Parts of an older part of Panamá are still standing in an area called Casco Viejo (Old Quarter). If you’d like to learn what Panamá Viejo is and how these ruins came to be, click here. Otherwise, the remainder of what you’re about to read is based on my observation about these remains.
Some remains are clearly of historical significance. Meaning, the ruin must’ve been a church or something else important like the one below. Its stature and insignia make this clear.
However, in Casco Viejo, the area where our Airbnb is, ruins still surround us. They seem to be of little importance, yet still standing, as if someone forgot to knock down the rest of the building.
When we sit on our terrace, we face a huge long mural honoring Victoriano Lorenzo. Right next to the mural, there is the front of what used to be a building. There is gray cement where windows once were and an iron fence where some old woman probably used to sit and watch passersby. Beneath that, there are what used to be doors, but now they are bricks. It’s very poetic.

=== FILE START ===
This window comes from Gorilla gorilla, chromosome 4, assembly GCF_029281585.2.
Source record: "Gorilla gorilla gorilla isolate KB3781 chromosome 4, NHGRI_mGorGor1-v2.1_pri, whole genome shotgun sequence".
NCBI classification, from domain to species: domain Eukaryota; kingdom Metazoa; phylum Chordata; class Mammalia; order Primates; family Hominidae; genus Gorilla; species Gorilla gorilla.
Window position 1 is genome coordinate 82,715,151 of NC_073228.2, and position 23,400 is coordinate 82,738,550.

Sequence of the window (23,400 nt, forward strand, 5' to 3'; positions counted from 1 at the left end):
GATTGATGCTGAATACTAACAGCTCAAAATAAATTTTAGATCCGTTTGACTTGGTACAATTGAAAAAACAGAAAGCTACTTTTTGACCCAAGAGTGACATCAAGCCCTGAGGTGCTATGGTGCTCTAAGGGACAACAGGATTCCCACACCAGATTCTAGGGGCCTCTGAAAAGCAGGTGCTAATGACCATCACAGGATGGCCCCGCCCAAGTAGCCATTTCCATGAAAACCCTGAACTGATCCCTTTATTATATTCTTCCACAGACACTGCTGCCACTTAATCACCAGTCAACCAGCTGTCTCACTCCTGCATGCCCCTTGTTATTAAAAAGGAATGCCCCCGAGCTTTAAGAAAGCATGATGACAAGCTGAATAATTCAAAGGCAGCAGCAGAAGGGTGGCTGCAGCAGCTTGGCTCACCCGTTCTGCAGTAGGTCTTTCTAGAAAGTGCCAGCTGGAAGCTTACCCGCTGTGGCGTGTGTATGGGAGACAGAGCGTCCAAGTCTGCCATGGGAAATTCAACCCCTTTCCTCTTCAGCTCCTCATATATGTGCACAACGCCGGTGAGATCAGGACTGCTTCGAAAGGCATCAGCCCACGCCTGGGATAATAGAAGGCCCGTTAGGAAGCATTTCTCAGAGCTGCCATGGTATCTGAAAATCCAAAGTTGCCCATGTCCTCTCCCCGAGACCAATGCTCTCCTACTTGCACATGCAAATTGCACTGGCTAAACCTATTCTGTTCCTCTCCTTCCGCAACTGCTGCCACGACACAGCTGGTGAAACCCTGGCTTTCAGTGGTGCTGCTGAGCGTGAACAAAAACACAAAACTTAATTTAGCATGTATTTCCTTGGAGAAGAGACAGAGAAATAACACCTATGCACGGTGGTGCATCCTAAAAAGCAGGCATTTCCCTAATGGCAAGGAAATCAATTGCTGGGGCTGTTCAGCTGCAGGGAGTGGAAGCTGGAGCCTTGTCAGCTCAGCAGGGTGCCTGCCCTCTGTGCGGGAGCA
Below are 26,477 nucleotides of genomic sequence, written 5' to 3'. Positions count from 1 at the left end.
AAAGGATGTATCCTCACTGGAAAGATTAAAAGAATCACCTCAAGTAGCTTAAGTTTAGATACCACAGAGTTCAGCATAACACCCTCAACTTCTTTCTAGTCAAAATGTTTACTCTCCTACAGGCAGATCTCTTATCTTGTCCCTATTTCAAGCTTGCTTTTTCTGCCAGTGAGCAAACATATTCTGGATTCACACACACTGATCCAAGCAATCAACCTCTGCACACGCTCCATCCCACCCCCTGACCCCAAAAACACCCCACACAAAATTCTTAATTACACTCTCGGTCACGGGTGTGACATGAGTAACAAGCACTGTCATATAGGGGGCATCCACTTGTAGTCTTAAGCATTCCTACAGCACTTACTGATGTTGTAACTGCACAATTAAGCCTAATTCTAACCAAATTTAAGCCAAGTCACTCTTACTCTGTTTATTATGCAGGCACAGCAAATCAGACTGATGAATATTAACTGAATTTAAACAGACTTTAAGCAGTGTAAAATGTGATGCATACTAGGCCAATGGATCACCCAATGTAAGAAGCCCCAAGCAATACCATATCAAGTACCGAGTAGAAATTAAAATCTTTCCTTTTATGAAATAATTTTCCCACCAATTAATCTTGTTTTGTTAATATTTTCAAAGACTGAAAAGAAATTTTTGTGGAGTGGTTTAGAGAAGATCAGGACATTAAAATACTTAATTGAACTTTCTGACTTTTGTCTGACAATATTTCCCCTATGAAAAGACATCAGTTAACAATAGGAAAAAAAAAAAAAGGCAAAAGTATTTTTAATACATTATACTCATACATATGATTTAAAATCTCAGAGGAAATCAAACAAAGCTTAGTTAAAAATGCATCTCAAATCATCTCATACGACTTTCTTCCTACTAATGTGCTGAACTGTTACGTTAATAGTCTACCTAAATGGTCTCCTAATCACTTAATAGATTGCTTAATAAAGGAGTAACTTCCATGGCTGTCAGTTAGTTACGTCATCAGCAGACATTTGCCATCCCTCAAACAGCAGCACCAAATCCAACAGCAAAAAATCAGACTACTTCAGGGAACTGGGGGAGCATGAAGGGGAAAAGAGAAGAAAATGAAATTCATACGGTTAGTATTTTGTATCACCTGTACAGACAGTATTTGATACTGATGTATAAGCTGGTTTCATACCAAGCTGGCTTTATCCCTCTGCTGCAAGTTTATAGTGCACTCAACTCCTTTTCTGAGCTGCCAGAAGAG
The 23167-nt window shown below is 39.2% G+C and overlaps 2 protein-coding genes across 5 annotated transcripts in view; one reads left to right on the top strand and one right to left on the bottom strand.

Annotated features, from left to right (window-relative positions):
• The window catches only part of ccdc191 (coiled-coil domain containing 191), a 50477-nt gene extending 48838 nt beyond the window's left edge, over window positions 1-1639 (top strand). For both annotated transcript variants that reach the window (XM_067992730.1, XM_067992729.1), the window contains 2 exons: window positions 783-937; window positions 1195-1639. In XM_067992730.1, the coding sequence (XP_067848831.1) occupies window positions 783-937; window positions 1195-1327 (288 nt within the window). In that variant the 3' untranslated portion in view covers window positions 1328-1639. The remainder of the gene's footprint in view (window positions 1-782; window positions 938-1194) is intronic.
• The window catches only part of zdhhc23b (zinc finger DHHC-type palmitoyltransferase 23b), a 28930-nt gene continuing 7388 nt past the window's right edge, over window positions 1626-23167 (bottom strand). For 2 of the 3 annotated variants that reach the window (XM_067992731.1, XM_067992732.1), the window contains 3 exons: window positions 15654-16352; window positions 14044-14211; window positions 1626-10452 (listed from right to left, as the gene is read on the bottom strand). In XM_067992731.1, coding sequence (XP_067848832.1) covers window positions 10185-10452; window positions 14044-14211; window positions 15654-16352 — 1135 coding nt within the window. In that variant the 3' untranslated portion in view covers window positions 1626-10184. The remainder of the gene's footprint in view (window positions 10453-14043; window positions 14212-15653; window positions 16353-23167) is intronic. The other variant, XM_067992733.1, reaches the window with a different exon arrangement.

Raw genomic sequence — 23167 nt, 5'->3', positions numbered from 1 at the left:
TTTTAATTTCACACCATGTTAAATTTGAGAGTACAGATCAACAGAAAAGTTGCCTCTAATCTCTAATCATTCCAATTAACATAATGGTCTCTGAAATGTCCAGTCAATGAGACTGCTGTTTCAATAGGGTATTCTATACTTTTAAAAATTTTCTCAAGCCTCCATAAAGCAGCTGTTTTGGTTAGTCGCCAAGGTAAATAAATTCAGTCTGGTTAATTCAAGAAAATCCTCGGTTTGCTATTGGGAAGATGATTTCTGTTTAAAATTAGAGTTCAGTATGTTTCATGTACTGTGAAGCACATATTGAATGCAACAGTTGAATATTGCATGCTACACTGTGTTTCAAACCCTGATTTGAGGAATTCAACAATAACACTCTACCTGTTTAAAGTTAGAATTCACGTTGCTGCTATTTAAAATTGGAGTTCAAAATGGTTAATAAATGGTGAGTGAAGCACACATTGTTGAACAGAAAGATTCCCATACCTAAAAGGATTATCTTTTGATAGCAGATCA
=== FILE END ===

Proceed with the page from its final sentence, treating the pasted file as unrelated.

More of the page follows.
If we look to the left, the stand-alone front of the building below stares back at us. I guess it used to be attached to something, but now all you can see are trees growing behind empty windows.
Anywho, like much of Panamá, I find this to be both interesting, weird, and haunting. It’s like someone left remnants of buildings to remind citizens of what used to be and also because, maybe they can’t afford to knock them down? I don’t know, but here are a few more for your enjoyment.